You will often find that professional photographers often wish they had superior knowledge of contract, legal, and business issues (such as knowing how to copyright photos), on par of their understanding of f-stops, aperture, and lens quality. Among the most pressing matters is the importance of copyright and infringement protection. A photographer does not need a lawyer to secure a copyright for works, but a lawyer is often helpful in reviewing agreements related to copyright, intellectual property protection, photographer/client relationships, and scope of work.
According to the Copyright Office's own advisory FL-107, the first thing you should consider is whether your photos are published or unpublished. It is up to your knowledge to determine the category of your photos (just because it has been publicly displayed does not mean it's been published), and you cannot register published and unpublished photos on the same application!
Single Published Photographs and Published Units With one application and filing fee, you can apply to register a single published photograph or an entire unit or package of published photographs—for example, photos in a calendar, a set of baseball cards, or illustrations in a book. You can apply to register these types of photographs online using eCO or on paper Form VA.
Unpublished Photographs You can apply to register a single unpublished photograph or an unpublished collection of photographs with one application and filing fee using eCO or paper Form VA. For collections of unpublished photographs:
- the photographs must be neatly assembled;
- a collection title must be provided;
- the same party must be the copyright claimant for all the photos; and
- one author must have either created or contributed to all the photos.
Okay, so you've filed for copyright. Now, what exactly does that mean? A photographer actually is protected by copyright the moment he or she creates the photograph. But enforcing the copyright protection against infringement is easier said than done. And registration allows you to pursue a different amount in damages than an unregistered work.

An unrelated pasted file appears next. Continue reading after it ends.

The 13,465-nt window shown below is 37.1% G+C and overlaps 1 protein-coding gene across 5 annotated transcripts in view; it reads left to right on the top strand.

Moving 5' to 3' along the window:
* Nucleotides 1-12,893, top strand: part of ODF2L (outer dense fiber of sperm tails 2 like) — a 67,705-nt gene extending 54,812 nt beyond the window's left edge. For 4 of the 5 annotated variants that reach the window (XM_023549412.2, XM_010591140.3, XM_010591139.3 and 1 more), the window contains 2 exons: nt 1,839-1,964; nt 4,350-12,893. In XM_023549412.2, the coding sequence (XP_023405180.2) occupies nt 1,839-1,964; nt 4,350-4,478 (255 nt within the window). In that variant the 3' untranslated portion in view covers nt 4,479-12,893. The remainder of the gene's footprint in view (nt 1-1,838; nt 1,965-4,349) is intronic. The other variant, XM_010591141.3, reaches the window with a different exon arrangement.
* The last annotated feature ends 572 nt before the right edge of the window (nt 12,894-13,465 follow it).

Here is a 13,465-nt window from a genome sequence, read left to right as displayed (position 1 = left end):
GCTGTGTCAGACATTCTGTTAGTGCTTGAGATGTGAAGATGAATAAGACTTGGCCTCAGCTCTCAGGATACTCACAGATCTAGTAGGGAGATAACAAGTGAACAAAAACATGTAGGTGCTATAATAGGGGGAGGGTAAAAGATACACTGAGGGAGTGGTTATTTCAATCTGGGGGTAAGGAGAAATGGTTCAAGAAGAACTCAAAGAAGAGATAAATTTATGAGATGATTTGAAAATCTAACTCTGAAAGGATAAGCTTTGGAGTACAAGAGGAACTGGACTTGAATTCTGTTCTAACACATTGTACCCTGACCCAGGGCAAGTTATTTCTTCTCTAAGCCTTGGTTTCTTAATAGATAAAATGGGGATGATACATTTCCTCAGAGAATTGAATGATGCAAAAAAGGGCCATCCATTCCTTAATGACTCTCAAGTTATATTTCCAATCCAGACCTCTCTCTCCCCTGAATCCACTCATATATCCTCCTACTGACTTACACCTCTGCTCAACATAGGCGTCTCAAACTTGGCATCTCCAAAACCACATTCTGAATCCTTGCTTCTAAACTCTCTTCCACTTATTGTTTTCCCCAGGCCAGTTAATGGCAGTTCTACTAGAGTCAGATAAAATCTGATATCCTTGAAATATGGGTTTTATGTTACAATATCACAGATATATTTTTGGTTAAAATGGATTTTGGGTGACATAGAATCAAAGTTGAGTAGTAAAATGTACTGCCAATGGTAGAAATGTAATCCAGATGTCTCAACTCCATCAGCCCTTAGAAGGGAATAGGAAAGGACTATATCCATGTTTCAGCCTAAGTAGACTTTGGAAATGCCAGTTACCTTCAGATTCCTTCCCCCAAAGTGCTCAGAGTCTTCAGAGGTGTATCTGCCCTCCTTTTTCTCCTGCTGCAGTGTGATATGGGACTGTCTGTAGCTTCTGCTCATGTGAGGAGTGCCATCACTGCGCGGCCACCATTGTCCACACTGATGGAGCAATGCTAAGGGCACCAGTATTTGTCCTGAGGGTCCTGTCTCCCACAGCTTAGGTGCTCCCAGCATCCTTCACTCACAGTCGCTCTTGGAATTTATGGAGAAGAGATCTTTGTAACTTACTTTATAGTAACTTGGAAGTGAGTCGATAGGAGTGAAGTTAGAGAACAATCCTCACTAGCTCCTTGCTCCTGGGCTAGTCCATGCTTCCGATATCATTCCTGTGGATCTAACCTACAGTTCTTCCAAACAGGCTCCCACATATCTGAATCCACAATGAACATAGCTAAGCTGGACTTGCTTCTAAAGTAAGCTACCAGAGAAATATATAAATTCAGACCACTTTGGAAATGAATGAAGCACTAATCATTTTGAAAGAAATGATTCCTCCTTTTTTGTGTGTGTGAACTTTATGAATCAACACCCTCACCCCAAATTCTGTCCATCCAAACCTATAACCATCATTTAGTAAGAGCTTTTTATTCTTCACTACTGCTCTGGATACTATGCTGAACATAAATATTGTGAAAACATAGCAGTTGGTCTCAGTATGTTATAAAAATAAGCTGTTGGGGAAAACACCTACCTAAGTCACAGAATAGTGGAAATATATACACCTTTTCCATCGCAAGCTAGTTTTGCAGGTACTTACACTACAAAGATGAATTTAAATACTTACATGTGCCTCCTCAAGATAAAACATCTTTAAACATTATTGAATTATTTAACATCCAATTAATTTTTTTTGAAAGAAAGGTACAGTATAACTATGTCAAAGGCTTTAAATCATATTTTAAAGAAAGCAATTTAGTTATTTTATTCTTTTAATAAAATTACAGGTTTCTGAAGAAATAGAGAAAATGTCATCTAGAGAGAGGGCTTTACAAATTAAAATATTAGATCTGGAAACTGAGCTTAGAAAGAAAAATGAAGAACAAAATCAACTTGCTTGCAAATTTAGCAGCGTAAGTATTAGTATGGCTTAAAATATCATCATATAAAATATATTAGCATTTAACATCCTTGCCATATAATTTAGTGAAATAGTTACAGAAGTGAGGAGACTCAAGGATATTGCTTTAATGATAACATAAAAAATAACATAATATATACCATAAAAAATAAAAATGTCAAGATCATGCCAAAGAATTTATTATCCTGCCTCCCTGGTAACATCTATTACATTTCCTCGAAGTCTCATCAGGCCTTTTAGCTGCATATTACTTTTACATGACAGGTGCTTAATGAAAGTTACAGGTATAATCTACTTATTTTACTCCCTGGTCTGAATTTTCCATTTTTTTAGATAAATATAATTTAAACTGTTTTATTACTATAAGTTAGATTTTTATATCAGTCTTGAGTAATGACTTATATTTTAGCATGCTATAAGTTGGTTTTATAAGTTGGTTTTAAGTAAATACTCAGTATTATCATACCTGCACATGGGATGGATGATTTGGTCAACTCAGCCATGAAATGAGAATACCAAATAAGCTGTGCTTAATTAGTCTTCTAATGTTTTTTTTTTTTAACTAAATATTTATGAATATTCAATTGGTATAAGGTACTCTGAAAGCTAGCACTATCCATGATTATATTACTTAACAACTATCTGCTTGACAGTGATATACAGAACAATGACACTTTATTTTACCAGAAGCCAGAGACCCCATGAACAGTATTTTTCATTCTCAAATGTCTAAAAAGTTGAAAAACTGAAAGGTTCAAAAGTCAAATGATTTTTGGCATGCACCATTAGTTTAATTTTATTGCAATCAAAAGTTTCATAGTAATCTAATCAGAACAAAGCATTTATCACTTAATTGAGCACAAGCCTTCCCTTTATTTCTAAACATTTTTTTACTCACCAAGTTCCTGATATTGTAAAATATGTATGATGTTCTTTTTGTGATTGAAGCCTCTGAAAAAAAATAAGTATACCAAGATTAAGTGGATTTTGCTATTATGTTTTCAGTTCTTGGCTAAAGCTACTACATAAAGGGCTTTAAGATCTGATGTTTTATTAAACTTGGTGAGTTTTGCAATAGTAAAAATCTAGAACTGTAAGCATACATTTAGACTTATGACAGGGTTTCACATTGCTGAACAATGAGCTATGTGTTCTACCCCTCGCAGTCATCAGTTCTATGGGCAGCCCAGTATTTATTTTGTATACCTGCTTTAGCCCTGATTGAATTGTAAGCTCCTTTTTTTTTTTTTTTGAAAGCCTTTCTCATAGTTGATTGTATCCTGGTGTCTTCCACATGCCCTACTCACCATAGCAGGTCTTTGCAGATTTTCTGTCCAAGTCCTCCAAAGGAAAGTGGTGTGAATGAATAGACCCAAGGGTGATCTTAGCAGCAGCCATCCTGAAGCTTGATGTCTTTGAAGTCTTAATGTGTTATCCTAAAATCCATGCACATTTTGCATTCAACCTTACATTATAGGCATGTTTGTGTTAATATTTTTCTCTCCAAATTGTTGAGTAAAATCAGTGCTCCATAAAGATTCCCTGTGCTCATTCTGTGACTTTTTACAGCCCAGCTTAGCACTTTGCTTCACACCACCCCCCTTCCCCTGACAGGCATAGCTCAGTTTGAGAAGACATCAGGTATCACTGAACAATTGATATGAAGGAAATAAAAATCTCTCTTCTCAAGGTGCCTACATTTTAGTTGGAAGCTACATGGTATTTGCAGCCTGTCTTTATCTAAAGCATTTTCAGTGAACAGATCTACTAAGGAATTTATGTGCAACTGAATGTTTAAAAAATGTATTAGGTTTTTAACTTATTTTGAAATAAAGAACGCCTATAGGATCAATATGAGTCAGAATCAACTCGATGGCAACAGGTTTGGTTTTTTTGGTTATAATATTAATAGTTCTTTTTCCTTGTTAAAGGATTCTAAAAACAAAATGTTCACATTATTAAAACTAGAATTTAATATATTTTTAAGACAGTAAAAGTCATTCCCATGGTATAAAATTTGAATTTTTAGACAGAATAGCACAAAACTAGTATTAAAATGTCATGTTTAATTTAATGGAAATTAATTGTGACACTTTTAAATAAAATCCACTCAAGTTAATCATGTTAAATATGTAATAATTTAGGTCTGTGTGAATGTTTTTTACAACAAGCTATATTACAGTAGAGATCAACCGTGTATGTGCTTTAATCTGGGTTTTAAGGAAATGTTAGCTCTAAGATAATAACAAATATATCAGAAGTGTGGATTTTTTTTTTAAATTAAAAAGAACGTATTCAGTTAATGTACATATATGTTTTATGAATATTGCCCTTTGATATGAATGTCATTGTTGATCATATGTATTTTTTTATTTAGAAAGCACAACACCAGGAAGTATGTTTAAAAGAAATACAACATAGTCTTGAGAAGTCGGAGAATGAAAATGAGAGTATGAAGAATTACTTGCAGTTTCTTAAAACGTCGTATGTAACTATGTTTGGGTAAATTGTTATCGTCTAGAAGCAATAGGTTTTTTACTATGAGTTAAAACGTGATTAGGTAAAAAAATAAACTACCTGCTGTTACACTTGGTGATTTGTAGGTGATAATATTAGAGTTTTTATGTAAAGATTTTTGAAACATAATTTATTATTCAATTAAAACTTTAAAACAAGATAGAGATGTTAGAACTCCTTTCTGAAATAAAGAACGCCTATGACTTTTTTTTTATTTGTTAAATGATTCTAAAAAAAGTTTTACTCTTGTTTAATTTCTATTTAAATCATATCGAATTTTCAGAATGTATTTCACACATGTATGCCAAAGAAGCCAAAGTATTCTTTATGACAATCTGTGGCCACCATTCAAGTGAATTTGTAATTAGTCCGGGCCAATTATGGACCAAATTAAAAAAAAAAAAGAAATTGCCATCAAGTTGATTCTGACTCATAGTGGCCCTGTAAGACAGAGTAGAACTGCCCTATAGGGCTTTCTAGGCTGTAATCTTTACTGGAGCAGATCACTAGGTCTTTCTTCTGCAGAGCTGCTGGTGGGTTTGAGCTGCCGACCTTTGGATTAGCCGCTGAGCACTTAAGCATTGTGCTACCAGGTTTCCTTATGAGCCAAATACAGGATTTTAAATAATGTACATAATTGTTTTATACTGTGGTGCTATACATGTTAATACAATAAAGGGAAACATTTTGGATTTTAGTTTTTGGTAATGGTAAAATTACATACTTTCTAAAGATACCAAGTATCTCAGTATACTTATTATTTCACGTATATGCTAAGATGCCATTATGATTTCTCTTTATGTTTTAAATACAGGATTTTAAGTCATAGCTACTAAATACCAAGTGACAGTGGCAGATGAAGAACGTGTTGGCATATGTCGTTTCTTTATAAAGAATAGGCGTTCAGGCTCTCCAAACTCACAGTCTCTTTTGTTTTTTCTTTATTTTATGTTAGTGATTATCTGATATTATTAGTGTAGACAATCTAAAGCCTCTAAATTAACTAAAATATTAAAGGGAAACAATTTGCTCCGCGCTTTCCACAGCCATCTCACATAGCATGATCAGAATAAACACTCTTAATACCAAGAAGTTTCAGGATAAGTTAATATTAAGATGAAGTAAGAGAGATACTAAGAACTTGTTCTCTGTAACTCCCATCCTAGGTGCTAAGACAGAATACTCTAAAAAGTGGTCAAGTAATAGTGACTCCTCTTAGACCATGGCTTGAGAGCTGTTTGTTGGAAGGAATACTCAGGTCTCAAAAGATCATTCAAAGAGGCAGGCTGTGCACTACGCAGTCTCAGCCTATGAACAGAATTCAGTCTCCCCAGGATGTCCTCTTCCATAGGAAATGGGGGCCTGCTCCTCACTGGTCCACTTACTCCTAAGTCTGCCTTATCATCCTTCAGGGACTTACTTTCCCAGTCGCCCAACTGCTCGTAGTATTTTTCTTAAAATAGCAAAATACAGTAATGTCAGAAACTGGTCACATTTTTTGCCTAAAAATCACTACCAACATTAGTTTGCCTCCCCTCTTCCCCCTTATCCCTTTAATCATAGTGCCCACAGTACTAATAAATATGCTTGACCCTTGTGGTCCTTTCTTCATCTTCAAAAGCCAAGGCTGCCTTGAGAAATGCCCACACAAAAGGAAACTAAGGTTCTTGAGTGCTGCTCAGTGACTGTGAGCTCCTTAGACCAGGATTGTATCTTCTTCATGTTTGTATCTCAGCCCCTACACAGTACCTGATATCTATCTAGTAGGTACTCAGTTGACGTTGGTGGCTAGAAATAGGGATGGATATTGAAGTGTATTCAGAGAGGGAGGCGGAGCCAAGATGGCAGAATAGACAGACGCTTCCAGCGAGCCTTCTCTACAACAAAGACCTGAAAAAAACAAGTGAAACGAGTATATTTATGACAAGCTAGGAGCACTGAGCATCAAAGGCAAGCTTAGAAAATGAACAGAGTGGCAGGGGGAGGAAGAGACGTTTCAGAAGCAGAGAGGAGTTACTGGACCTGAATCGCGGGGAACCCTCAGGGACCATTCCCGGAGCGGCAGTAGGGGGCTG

Let's say that you find one of your beautiful shots on Google Images... what recourse do you have? The first thing to know is that search engines are protected by a law called the Digital Millenium Copyright Act (DMCA). Under the DMCA, search engines such as Google and Bing are given "safe harbor." However, it has been my experience that they are quick to remove infringing content when sent a "takedown notice." Google even allows you to provide your own copyright infringement claims via fax or mail.
In the event you see your shot used on someone's site, you might find it useful to send a Cease and Desist letter. Very often, a C&D coming from an attorney has a much stronger impact than one coming from a photographer. A recipient of a C&D must recognize that there are consequences for using copyrighted work without paying, and such a letter containing case law describing penalties can be particularly effective.